That’s still true, except the guy driving is no longer a free man driving his own car. Instead, the car is leased to him and he is permitted to drive it by a gaggle of faceless bureaucrats, who spend their lives in committee meetings. That’s why our cars look like extras in a funeral procession. An optimistic people buy weird looking cars in bright colors. A society marking time leases gray sedans that go back to the dealer when they are done for.


40 thoughts on “Car Shopping

  1. Costco offers a car buying service that seems to get good reviews. My last vehicle was bought via the internet and I literally walked into the dealership, handed over a check and drove away. And that was in 2000.

  2. You don’t need a new car. Either refurbish your current classic car or buy some silver or ammo. I would buy silver, then buy a new blingmobile after the dollar goes belly up.

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  4. I work in an auto manufacturing facility. Management environment is horrible. Used to be I could count on one hand the the number of people between me (hourly) and the president. Now it takes two hands just to get out of the building. Speaking of colors, I have noticed the same thing over the years, that and the styling from manufacturer to manufacturer is almost indistinguishable. Technologically the car is far superior to the ‘good old days.’ Engines used to be built to thousandths of an inch now the tolerances are in the microns, 25 times tighter.

    • And I USED to be able to give a car a tune up, on the side of the road, with a match pack, spark plug wrench, (hey? Does that fit lug nuts? NO? Why NOT!) and a screwdriver.
      Oooooo. the check engine light went on? $1200+ at “the dealer” for those proprietary
      Progress indeed!

  5. If you hate new cars, don’t buy one.

    Go find yourself a nice looking and fairly recently done resto-mod and buy that instead.

    Since you are meticulous with your maintenance and enjoy shining on the car anyway, an older car with new running gear (that’s what a resto-mod is) will be just the ticket, and should last you for the rest of your life.

    It’ll also impress the hell out of your ghetto monkey neighbors (so much so that they’ll probably try to steal it, or failing that, set it on fire).

    A nicely done late 50’s to early 70’s Chevy, Ford, or Mopar resto-mod can be had these days for between $35k and $50k, which is right in line with what nice new cars cost, but without all the existential angst and a lot more horsepower.

    Gas is cheap, and the modern engines in these beasts will still get 20 mpg while making 600hp.

    Your biggest expense will be new rear tires every fall after you’ve spent all summer hooning. 😉

  6. “how ugly modern cars have become.” Amen! Amen! White, blue, gray, brown. We have become blandized, equalized, centrified, molded into sameness, in cars and houses and jobs. For noticeability, get an M35A2. Loud, seeable, and people will get out of your way.

  7. I grew up on my father’s used car lot, so I’ve never owned a new car. As Dad used to say, “You lose 1/3 of its value when you drive it off the lot.”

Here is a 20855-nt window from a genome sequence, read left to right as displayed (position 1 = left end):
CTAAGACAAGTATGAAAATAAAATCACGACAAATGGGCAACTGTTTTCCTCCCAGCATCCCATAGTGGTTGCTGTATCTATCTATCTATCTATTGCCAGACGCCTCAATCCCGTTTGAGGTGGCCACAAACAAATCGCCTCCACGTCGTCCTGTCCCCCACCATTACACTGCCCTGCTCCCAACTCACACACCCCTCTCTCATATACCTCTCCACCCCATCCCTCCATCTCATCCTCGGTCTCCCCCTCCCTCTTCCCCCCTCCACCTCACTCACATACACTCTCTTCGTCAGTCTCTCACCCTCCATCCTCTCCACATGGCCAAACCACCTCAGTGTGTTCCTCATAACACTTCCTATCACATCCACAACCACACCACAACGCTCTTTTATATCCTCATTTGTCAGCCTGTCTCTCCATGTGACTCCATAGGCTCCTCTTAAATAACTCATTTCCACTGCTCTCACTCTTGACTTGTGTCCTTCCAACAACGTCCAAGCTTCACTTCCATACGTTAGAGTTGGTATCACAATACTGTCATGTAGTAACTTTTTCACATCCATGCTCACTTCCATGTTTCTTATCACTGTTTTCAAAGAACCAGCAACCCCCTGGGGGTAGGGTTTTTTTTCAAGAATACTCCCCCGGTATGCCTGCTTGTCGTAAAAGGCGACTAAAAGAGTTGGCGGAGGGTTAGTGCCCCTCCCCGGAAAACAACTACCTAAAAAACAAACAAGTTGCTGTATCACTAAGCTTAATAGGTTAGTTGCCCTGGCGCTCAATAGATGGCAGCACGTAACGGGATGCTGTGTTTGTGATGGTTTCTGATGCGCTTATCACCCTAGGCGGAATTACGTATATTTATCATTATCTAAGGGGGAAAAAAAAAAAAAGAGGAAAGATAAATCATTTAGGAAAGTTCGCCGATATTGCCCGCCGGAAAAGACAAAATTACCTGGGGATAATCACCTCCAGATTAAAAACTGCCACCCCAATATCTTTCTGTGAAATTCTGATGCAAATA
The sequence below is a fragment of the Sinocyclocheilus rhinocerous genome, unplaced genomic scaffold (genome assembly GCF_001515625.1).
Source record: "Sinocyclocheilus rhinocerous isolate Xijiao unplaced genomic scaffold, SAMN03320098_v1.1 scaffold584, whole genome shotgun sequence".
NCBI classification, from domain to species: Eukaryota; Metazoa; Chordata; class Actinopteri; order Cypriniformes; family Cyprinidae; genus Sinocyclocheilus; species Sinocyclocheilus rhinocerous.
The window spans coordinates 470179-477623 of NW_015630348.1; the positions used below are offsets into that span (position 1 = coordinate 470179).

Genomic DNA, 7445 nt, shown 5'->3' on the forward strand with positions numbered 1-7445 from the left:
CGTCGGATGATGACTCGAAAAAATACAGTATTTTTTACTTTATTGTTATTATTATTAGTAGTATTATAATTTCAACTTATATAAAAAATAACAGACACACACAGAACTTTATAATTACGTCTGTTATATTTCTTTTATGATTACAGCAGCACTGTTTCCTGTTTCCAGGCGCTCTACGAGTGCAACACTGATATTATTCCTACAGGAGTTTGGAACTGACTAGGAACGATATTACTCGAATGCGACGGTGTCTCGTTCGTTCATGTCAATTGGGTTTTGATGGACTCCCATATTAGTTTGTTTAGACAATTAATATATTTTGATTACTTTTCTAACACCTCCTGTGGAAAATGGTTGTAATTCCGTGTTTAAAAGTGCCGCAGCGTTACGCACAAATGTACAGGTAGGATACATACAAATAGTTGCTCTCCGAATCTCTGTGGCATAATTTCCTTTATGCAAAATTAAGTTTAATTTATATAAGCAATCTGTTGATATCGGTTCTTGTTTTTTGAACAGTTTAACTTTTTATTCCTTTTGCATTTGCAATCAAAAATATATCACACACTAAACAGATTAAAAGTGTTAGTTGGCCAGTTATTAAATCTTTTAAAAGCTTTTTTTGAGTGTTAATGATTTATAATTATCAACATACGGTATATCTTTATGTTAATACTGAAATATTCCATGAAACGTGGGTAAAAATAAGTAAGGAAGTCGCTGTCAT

For the last 15+ years I’ve been buying all my cars for the whole family on eBay. This allows for you to pick exactly what you want, usually from dozens of offers. Price is always lower than the locals. No sales tax if you buy out of state, although you do have to factor in shipping. Biggest bonus: You get to avoid the entire car lot experience.

  8. I still have my 2002 A4 – some dings & scratches, one of the seats has a crack in it, but I do plan on keeping it for a few more years. Car has 206K miles on odometer. With diligent maintenance, car was generally trouble free, except two sub-1K jobs ( chain cam tensioner broke & transmission was slipping). A lot of parts had to be replaced due their age – dry rot on rubber parts & some corrosion on electrical ones. A4 does not get much use now, since it has been replaced by a Golf GTI ( what a joy to drive!). I hear from a reliable source (indy shop which also services several BWM dealers), techs are required to find repairs worth one grand, or it would be held against them. Customers now know cars real values, interest rates are low, so dealers make money on repairs. My mother was told she needed $1100 brake job on her VW. Indy shop did it for about 400.

  9. I don’t know what your parking arrangements are on the edge of the hood, but if you can keep two cars there is another option. Keep your wheels until they take your keys and in the meantime hook up with the boys who restore classics and not so classics. If you want to pimp a ride occasionally there is nothing better than selecting one from the ’40’s or 50’s. I’ve a neighbor hobbyist who has restored a 1940 Ford with the jump seat, and, of all things, a 1963 Valiant– the ugliest car ever built IMO–for his wife’s daily driver. But somehow or another, spotless and gleaming in chrome and two tone green and white paint, it’s irresistible, and men honk and wave at her or stop to ask if she will sell.

    Then you gotcher ’55 Thunderbird all the way to a ’55 Caddy just in one year, and the hoodrats will be all be conceding
    the field to the white man.

    • That’s a possibility. Selling the current vehicle may be more hassle than it is worth. Having a spare for the winter opens up some options. I could then get something less practical.

      • I have a 2002 Astro van that runs great at 224,000 miles. It’s more useful as a backup/utility vehicle than the few hundred dollars someone would pay me. Same with my 2002 S10–recently spent $1250 fixing seals, clutch, radiator hoses, head gasket, rebuild rear brakes and emergency brake cable. Good for another 5-7 years hopefully. That’s about $250/year for 5 years. A vehicle is for reliable safe transportation…that’s it! $250/month barely gets a lease on a new car. I lose interest pretty quick when I see the price on new cars and trucks.